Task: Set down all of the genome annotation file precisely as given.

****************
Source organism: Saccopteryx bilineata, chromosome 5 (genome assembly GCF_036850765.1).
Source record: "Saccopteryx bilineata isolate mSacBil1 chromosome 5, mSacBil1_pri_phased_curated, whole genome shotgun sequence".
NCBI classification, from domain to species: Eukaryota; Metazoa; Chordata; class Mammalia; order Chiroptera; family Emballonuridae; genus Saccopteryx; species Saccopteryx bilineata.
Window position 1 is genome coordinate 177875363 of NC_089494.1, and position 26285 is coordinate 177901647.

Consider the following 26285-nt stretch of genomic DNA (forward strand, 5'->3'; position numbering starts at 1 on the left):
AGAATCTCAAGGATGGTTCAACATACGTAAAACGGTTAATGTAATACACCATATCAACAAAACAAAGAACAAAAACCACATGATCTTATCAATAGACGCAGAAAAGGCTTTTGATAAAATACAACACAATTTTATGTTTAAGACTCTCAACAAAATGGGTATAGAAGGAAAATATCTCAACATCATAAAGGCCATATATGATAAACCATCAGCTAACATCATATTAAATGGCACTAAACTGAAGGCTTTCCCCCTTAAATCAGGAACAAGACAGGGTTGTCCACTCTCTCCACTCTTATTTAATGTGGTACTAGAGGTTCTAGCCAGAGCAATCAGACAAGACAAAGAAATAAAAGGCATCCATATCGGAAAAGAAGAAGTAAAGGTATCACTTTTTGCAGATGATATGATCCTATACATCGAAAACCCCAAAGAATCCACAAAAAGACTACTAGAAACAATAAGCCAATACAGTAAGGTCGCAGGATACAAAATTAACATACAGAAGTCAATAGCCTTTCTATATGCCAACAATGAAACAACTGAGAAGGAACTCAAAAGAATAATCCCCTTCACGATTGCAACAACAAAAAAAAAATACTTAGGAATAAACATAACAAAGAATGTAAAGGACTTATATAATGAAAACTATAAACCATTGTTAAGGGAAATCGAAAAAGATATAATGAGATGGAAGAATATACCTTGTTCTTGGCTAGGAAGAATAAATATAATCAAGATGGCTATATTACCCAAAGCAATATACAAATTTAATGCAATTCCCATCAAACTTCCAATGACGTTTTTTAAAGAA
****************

Source organism: Saccopteryx bilineata, chromosome 5 (genome assembly GCF_036850765.1).
Source record: "Saccopteryx bilineata isolate mSacBil1 chromosome 5, mSacBil1_pri_phased_curated, whole genome shotgun sequence".
NCBI classification, from domain to species: Eukaryota; Metazoa; Chordata; class Mammalia; order Chiroptera; family Emballonuridae; genus Saccopteryx; species Saccopteryx bilineata.
Window position 1 is genome coordinate 177875363 of NC_089494.1, and position 26285 is coordinate 177901647.

Consider the following 26285-nt stretch of genomic DNA (forward strand, 5'->3'; position numbering starts at 1 on the left):
AGAATCTCAAGGATGGTTCAACATACGTAAAACGGTTAATGTAATACACCATATCAACAAAACAAAGAACAAAAACCACATGATCTTATCAATAGACGCAGAAAAGGCTTTTGATAAAATACAACACAATTTTATGTTTAAGACTCTCAACAAAATGGGTATAGAAGGAAAATATCTCAACATCATAAAGGCCATATATGATAAACCATCAGCTAACATCATATTAAATGGCACTAAACTGAAGGCTTTCCCCCTTAAATCAGGAACAAGACAGGGTTGTCCACTCTCTCCACTCTTATTTAATGTGGTACTAGAGGTTCTAGCCAGAGCAATCAGACAAGACAAAGAAATAAAAGGCATCCATATCGGAAAAGAAGAAGTAAAGGTATCACTTTTTGCAGATGATATGATCCTATACATCGAAAACCCCAAAGAATCCACAAAAAGACTACTAGAAACAATAAGCCAATACAGTAAGGTCGCAGGATACAAAATTAACATACAGAAGTCAATAGCCTTTCTATATGCCAACAATGAAACAACTGAGAAGGAACTCAAAAGAATAATCCCCTTCACGATTGCAACAACAAAAAAAAAATACTTAGGAATAAACATAACAAAGAATGTAAAGGACTTATATAATGAAAACTATAAACCATTGTTAAGGGAAATCGAAAAAGATATAATGAGATGGAAGAATATACCTTGTTCTTGGCTAGGAAGAATAAATATAATCAAGATGGCTATATTACCCAAAGCAATATACAAATTTAATGCAATTCCCATCAAACTTCCAATGACGTTTTTTAAAGAA